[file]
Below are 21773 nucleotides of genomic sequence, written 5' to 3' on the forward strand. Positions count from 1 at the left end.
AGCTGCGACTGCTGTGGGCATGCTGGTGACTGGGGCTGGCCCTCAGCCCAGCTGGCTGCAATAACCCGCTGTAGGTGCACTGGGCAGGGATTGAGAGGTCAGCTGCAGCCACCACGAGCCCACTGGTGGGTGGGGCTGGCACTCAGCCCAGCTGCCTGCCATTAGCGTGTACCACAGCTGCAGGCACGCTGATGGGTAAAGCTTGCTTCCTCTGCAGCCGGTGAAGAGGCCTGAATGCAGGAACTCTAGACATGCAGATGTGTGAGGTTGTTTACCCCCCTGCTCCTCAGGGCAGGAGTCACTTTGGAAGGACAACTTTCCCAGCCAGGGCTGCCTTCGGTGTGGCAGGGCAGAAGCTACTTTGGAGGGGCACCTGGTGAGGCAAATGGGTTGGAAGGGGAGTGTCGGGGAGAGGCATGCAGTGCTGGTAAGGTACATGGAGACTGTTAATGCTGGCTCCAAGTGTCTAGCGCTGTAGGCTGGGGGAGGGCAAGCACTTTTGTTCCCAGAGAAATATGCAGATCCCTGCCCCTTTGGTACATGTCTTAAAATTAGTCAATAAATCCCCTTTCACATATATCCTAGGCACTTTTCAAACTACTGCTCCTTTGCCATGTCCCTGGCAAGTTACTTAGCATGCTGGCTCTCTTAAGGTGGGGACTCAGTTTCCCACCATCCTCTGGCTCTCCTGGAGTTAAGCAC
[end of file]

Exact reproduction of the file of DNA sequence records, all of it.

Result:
Below are 21773 nucleotides of genomic sequence, written 5' to 3' on the forward strand. Positions count from 1 at the left end.
AGCTGCGACTGCTGTGGGCATGCTGGTGACTGGGGCTGGCCCTCAGCCCAGCTGGCTGCAATAACCCGCTGTAGGTGCACTGGGCAGGGATTGAGAGGTCAGCTGCAGCCACCACGAGCCCACTGGTGGGTGGGGCTGGCACTCAGCCCAGCTGCCTGCCATTAGCGTGTACCACAGCTGCAGGCACGCTGATGGGTAAAGCTTGCTTCCTCTGCAGCCGGTGAAGAGGCCTGAATGCAGGAACTCTAGACATGCAGATGTGTGAGGTTGTTTACCCCCCTGCTCCTCAGGGCAGGAGTCACTTTGGAAGGACAACTTTCCCAGCCAGGGCTGCCTTCGGTGTGGCAGGGCAGAAGCTACTTTGGAGGGGCACCTGGTGAGGCAAATGGGTTGGAAGGGGAGTGTCGGGGAGAGGCATGCAGTGCTGGTAAGGTACATGGAGACTGTTAATGCTGGCTCCAAGTGTCTAGCGCTGTAGGCTGGGGGAGGGCAAGCACTTTTGTTCCCAGAGAAATATGCAGATCCCTGCCCCTTTGGTACATGTCTTAAAATTAGTCAATAAATCCCCTTTCACATATATCCTAGGCACTTTTCAAACTACTGCTCCTTTGCCATGTCCCTGGCAAGTTACTTAGCATGCTGGCTCTCTTAAGGTGGGGACTCAGTTTCCCACCATCCTCTGGCTCTCCTGGAGTTAAGCAC